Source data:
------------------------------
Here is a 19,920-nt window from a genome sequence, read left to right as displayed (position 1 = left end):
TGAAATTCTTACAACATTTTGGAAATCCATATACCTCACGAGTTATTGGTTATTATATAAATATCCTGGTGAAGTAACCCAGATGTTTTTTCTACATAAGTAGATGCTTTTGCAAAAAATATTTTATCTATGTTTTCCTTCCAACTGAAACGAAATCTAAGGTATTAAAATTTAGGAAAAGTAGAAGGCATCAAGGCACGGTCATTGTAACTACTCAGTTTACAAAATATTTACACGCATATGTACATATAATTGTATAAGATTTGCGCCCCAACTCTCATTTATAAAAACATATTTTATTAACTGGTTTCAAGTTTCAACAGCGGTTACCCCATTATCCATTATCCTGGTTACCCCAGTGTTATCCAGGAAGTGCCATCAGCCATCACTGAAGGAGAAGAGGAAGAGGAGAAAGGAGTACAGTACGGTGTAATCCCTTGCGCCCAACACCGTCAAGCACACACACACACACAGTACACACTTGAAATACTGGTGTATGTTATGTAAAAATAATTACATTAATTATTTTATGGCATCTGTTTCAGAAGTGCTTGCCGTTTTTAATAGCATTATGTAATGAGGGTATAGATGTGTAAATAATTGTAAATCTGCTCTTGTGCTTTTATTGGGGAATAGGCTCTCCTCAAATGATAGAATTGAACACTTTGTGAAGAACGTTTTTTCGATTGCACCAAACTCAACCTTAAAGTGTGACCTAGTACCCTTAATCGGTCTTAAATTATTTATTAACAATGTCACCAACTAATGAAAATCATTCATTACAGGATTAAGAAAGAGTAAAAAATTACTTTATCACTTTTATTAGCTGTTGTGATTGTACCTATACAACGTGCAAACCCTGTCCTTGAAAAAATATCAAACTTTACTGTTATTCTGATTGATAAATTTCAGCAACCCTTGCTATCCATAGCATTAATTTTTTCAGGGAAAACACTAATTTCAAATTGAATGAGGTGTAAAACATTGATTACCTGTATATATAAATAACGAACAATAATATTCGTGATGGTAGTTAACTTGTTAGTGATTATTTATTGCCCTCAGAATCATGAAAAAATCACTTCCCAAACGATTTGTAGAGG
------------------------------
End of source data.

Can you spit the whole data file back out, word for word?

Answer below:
Here is a 19,920-nt window from a genome sequence, read left to right as displayed (position 1 = left end):
TGAAATTCTTACAACATTTTGGAAATCCATATACCTCACGAGTTATTGGTTATTATATAAATATCCTGGTGAAGTAACCCAGATGTTTTTTCTACATAAGTAGATGCTTTTGCAAAAAATATTTTATCTATGTTTTCCTTCCAACTGAAACGAAATCTAAGGTATTAAAATTTAGGAAAAGTAGAAGGCATCAAGGCACGGTCATTGTAACTACTCAGTTTACAAAATATTTACACGCATATGTACATATAATTGTATAAGATTTGCGCCCCAACTCTCATTTATAAAAACATATTTTATTAACTGGTTTCAAGTTTCAACAGCGGTTACCCCATTATCCATTATCCTGGTTACCCCAGTGTTATCCAGGAAGTGCCATCAGCCATCACTGAAGGAGAAGAGGAAGAGGAGAAAGGAGTACAGTACGGTGTAATCCCTTGCGCCCAACACCGTCAAGCACACACACACACACAGTACACACTTGAAATACTGGTGTATGTTATGTAAAAATAATTACATTAATTATTTTATGGCATCTGTTTCAGAAGTGCTTGCCGTTTTTAATAGCATTATGTAATGAGGGTATAGATGTGTAAATAATTGTAAATCTGCTCTTGTGCTTTTATTGGGGAATAGGCTCTCCTCAAATGATAGAATTGAACACTTTGTGAAGAACGTTTTTTCGATTGCACCAAACTCAACCTTAAAGTGTGACCTAGTACCCTTAATCGGTCTTAAATTATTTATTAACAATGTCACCAACTAATGAAAATCATTCATTACAGGATTAAGAAAGAGTAAAAAATTACTTTATCACTTTTATTAGCTGTTGTGATTGTACCTATACAACGTGCAAACCCTGTCCTTGAAAAAATATCAAACTTTACTGTTATTCTGATTGATAAATTTCAGCAACCCTTGCTATCCATAGCATTAATTTTTTCAGGGAAAACACTAATTTCAAATTGAATGAGGTGTAAAACATTGATTACCTGTATATATAAATAACGAACAATAATATTCGTGATGGTAGTTAACTTGTTAGTGATTATTTATTGCCCTCAGAATCATGAAAAAATCACTTCCCAAACGATTTGTAGAGG